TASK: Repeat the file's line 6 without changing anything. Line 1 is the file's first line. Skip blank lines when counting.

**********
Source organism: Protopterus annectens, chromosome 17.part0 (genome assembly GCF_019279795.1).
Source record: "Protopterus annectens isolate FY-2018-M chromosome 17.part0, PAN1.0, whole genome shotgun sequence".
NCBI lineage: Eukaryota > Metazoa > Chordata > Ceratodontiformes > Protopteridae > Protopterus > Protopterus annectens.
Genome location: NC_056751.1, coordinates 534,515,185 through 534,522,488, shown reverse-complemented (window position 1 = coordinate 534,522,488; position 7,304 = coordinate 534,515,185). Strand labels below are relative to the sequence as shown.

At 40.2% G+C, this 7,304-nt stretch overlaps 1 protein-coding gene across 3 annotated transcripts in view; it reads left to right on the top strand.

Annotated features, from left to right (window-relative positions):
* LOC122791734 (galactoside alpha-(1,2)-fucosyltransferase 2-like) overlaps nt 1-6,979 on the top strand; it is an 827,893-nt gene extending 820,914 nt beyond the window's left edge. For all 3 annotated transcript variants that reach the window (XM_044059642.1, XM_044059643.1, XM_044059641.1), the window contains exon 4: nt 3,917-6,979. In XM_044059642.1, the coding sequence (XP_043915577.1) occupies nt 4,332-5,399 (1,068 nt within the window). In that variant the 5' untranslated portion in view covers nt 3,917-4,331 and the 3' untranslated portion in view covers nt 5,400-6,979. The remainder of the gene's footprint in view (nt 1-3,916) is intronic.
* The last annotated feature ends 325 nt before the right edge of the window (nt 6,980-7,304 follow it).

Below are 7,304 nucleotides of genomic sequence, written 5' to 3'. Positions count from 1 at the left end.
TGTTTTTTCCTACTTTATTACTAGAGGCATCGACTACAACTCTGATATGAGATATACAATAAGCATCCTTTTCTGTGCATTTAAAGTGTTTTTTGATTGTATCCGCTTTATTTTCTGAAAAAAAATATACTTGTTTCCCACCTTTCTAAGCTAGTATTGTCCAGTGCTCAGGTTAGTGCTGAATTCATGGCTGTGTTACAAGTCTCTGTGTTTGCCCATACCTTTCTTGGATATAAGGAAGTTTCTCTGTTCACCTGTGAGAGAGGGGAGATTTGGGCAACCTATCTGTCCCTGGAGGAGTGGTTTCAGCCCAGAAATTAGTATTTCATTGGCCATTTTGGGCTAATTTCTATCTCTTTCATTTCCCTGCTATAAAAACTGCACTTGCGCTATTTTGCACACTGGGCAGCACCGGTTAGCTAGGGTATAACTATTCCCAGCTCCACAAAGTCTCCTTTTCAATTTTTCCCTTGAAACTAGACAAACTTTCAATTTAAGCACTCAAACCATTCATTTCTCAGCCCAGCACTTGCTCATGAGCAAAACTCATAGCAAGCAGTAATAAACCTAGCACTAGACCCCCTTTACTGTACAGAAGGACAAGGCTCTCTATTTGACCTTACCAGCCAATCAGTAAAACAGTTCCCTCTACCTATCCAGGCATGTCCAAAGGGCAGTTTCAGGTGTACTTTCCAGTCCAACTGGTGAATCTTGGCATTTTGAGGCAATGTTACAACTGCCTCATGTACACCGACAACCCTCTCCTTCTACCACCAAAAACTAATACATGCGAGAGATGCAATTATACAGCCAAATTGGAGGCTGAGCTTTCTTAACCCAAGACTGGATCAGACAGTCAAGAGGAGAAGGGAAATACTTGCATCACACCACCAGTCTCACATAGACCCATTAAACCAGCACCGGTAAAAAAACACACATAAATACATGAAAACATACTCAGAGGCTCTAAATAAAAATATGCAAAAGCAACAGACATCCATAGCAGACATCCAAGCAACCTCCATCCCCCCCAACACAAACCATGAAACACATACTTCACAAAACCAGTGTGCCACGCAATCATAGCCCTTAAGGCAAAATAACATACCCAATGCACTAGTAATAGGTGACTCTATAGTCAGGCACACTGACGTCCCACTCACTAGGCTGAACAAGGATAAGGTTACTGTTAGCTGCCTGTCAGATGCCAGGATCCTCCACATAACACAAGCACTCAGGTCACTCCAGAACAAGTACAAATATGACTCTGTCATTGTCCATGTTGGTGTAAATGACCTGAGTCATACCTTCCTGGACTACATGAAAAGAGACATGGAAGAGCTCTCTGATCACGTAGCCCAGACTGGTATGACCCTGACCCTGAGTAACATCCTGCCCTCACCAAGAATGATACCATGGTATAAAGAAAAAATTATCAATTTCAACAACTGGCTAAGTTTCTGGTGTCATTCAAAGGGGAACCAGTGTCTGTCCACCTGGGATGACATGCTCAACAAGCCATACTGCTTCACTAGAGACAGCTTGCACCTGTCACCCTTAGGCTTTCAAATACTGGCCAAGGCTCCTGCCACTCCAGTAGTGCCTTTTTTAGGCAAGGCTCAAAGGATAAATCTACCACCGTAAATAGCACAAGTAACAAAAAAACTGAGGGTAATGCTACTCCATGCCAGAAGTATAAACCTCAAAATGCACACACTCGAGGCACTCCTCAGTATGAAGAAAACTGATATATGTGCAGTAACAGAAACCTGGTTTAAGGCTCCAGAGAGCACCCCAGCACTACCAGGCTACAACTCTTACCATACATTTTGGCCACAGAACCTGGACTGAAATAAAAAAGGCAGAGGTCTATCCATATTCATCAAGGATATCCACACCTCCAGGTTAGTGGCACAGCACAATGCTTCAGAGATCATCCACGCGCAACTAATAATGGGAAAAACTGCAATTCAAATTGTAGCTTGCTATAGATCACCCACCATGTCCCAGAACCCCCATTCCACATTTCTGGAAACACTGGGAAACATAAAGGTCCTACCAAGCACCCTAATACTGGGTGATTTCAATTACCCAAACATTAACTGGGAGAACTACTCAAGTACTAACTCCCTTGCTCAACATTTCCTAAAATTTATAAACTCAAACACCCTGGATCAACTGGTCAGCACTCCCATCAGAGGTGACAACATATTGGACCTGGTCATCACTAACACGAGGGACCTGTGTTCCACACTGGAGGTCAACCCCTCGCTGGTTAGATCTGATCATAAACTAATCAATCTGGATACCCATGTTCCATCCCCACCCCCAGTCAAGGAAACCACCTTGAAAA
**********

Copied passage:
Annotated features, from left to right (window-relative positions):